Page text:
10.         <add key="connectionAdminsContainer" value="TestAdmin"/>

  11.     </appSettings>

  1. <appSettings>

  1. <connectionStrings>

  •         <add name="TestCon" connectionString="LDAP://localhost:50001/OU=TestUsers,O=Aest,DC=Testing,DC=COM"/>

  •     </connectionStrings>

    1. <appSettings>

    1.  <machineKey validationKey="51AF1A8093A19043C4AAEC218BC36D9C3299C06AA823DDDAC5877431E7AFE90C1B053057EA760CA4DCC15D3CED15035588BB1B461C959434DE68B8381CDF99AA" decryptionKey="BCE825E1668990B11CE01AFF01C4AFE8D63AE300958A85EC" validation="SHA1"/>

    2.         <membership defaultProvider="MyADAMMembershipProvider">

    3.             <providers>

    4.                 <add name="MyADAMMembershipProvider"

    5.          type="System.Web.Security.ActiveDirectoryMembershipProvider, System.Web, Version=, Culture=neutral,PublicKeyToken=b03f5f7f11d50a3a"

    6.           connectionStringName="TestCon"

    7.           connectionUsername="CN=TestAdminUser,OU=TestAdmin,O=Aest,DC=Testing,DC=COM"

    8.           connectionPassword="hello"

    9.           connectionProtection="None"

    10.           enableSearchMethods="true"

    11.           requiresUniqueEmail="false"

    12.           enablePasswordReset="true"

    13.           requiresQuestionAndAnswer="true"

    14.           attributeMapPasswordQuestion="PasswordQuestion"

    15.           attributeMapPasswordAnswer="PasswordAnswer"

    16.           attributeMapFailedPasswordAnswerCount="BadPasswordAnswerCount"

    17.           attributeMapFailedPasswordAnswerTime="BadPasswordAnswerTime"

    18.           attributeMapFailedPasswordAnswerLockoutTime="BadPasswordAnswerLockoutTime"

    19.         minRequiredNonalphanumericCharacters="0"

    20.       passwordStrengthRegularExpression = "(?=.{7,})(?=.*\d)(?=.*[a-z])(?=.*[A-Z])(?=.*[@`~$%^+=!*])"/>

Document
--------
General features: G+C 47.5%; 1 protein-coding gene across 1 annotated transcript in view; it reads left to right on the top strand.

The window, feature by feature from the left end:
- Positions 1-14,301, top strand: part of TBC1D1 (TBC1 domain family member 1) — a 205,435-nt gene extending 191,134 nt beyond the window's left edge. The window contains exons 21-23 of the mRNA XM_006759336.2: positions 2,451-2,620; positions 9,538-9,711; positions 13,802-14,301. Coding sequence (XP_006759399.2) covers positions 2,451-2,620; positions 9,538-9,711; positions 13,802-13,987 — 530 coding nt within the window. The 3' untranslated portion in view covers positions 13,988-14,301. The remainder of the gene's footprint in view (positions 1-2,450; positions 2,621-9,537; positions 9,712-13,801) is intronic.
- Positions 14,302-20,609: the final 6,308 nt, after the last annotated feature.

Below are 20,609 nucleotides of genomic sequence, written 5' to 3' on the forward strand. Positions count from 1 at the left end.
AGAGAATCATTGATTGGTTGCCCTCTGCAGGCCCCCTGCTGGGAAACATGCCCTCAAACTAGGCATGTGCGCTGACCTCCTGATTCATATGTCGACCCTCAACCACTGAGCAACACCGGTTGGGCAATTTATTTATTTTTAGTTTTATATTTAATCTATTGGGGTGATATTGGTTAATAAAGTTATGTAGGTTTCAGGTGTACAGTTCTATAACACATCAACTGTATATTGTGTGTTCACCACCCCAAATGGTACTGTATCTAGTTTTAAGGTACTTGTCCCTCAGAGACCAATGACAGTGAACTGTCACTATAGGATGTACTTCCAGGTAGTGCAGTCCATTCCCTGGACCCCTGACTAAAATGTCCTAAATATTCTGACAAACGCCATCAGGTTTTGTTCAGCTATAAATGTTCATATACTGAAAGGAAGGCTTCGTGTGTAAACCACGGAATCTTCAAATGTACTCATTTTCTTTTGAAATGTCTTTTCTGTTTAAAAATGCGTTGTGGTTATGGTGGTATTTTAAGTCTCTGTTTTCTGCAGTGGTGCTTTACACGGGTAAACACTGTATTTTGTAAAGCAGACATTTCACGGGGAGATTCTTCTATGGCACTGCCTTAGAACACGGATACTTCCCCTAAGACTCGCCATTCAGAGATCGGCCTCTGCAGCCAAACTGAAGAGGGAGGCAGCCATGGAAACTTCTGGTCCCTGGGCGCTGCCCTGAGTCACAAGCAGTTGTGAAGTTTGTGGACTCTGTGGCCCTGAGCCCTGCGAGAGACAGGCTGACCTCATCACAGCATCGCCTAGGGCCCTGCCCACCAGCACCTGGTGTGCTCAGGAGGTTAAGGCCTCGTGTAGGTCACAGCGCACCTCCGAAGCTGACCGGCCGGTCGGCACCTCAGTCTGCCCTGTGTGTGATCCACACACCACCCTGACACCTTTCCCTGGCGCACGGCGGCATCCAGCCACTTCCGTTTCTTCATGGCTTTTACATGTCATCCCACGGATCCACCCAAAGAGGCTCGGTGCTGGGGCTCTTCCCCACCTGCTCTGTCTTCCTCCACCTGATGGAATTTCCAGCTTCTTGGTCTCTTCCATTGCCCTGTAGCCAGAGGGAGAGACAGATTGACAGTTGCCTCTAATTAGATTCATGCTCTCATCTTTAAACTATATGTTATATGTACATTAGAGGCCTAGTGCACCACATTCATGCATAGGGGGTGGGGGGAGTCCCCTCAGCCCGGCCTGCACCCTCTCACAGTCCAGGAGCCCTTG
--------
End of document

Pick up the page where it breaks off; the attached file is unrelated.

21.             </providers>

    22.         </membership>

    Once you modified web.config as like above. Then run the registration page and create a User. If user created succesfully you can find a file created with user name in "TestUsers" section of ADAM.
    Note:Add "System.DirectoryServices" assembly reference to your application.
    Download ADAM

    Download creating ADAM Instance Step by step Document.

    Download Sample Application

    Using Typed DataSet in .Net

    Tuesday, November 4, 2008
    A typed DataSet is a strongly-typed container for collections of business entity data and inherits from the System.Data.DataSet class. However, unlike the standard DataSet that features late binding and weak typing, typed DataSets provide strongly-typed access to data.

    This means that they expose table, column, and relation objects as named properties, rather than generic collection elements. Essentially, we can write code as MyRow.ClientName, as opposed to MyRow["ClientName"].

    Here we can see how to create a Typed DataSet

    Typed DataSets also give us the ability to use IntelliSense for statement completion
    and type checking at compile time. In the context of reporting, they aid in data-driven report design and provide an excellent form of self-documentation of stored procedure result sets.

    Benefits of Typed DataSets
    Typed DataSets have many benefits over standard DataSets. Let’s take a look at how they simplifyand enhance the development process.

    Strong Typing
    Typed DataSets give you the ability to use IntelliSense for statement completion and type checking at compile time. Where as in Untyped we must type the column name correctly (or receive a runtime error), and you must cast the column object to the correct DataType.
    Typed DataSets also make it easy to define default column values when you add new

    Easier Traversing of Hierarchical Data
    If a typed DataSet contains table relations, the XML Schema Definition tool adds methods to the typed DataSet class for traversing hierarchical data

    Using Find
    Additionally, if you define a primary key for any table in a typed DataSet, the class exposes a FindXXX() method associated with the column name. We can perform a find against a table with a primary key of OrderID by using the pregenerated method FindByOrderID(). If the primary key is a concatenation of two columns (for example, CustomerID and OrderID), then it can be as FindByCustomerIDOrderID().